Linking the US and Africa is Bound: Africans vs African-Americans, a documentary about the tensions between these two groups, directed by the winner of ADIFF 2014’s Public Award for the Best Film Directed by a Woman of Color, Peres Owino.
The screening of this hard-hitting documentary that walks us through the corridors of African colonialism and African American enslavement – will be followed by a conversation with the director.
Three historic, epic dramas that explore the fight for liberation by colonised and enslaved Africans screen in the program:
Ninga Queen of Angola, by Sergio Graciano, about a 17th century Queen who fought for freedom against Portuguese colonialism,
Tula, The Revolt, by Jeroen Leinders, a film set in Curaçao in the Caribbean during slavery times,
and Sergio Giral’s classic Cuban drama Maluala, about the Maroon communities of escaped enslaved Africans in the 19th century.
The program will also feature several documentaries about the Black experience in the United States.
Stubborn as a Mule by Miller Bargerton, Jr. and Arcelious J. Daniels, an internationally award winning film that presents an eye opening depiction of lesser known historical facts and contemporary commentary regarding the call for reparations for African-Americans. In the process, the film disseminates USA black history that is not taught in most educational systems.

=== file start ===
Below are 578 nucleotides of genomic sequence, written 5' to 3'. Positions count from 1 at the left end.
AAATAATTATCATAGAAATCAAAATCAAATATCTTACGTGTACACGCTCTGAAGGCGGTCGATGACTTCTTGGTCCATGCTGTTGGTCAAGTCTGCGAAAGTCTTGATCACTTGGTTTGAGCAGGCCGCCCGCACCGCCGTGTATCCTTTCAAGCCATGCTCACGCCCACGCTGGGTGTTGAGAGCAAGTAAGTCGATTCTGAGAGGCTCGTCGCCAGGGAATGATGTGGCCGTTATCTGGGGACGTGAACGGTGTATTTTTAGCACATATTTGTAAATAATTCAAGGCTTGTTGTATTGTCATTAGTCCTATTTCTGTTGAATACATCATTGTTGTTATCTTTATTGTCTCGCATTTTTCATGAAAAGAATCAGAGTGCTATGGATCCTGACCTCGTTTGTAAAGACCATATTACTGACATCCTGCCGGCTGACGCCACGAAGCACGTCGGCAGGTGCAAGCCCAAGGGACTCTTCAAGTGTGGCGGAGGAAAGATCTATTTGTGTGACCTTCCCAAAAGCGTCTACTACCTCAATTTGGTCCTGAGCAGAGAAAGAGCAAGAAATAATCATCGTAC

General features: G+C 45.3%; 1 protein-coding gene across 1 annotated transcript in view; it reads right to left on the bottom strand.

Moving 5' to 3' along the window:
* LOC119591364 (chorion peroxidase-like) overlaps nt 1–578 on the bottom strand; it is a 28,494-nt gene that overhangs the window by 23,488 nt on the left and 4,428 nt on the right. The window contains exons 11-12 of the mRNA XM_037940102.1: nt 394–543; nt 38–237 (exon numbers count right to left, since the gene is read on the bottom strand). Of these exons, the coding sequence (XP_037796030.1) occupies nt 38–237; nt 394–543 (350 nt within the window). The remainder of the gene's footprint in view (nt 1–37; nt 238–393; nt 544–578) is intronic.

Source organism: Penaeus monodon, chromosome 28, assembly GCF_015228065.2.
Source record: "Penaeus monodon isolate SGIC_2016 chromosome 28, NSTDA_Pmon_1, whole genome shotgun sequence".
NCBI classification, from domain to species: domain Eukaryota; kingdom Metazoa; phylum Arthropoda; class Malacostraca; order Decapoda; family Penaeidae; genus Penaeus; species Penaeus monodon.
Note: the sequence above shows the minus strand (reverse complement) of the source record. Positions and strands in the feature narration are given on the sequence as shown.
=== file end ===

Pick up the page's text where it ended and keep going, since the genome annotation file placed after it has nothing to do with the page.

Spies of Mississippi by Dawn Porter is an explosive documentary based on a book by the same name that tells the story of a secret spy agency formed by the state of Mississippi, to preserve segregation and maintain white supremacy during the Civil Rights Movement.
Four documentaries complete the series:
The program African Leaders is comprised of two documentaries that offer a portrait of two leaders of the Pan-African Liberation Movement:
Thomas Sankara, from Burkina Faso, directed by Balufu Bakupa Kanyinda;
Amilcar Cabral, from Cape Verde, directed by Ana Ramos Lisboa.
The Story of Lovers Rock, by Menelik Shabbaz, is a musical documentary about Lovers Rock, often dubbed ‘romantic reggae,’ a uniquely black British sound that developed in the late 70s and 80s against a backdrop of riots, racial tension and sound systems.
Denying Brazil, by Joel Zito Araujo, is a documentary that explores the history of the stereotypical representation of Black characters on Brazilian TV and the negative impact of these stereotypes on the Afro-Brazilian identity formation.
SCHEDULE AT A GLANCE
FRIDAY, February 27, 2015
6:30pm-Stubborn as a Mule
SATURDAY, February 28, 2015
7pm-Bound: Africans vs African-Americans – Q&A with director (Peres Owino) after the screening!
SUNDAY, March 1, 2015
5pm-Tula The Revolt
For more information on tickets (which cost between $10 and $40), directions to the venue (Teachers College, Columbia University in New York), and parking, log onto: www.NYADIFF.org or call +1 (212) 864-1760.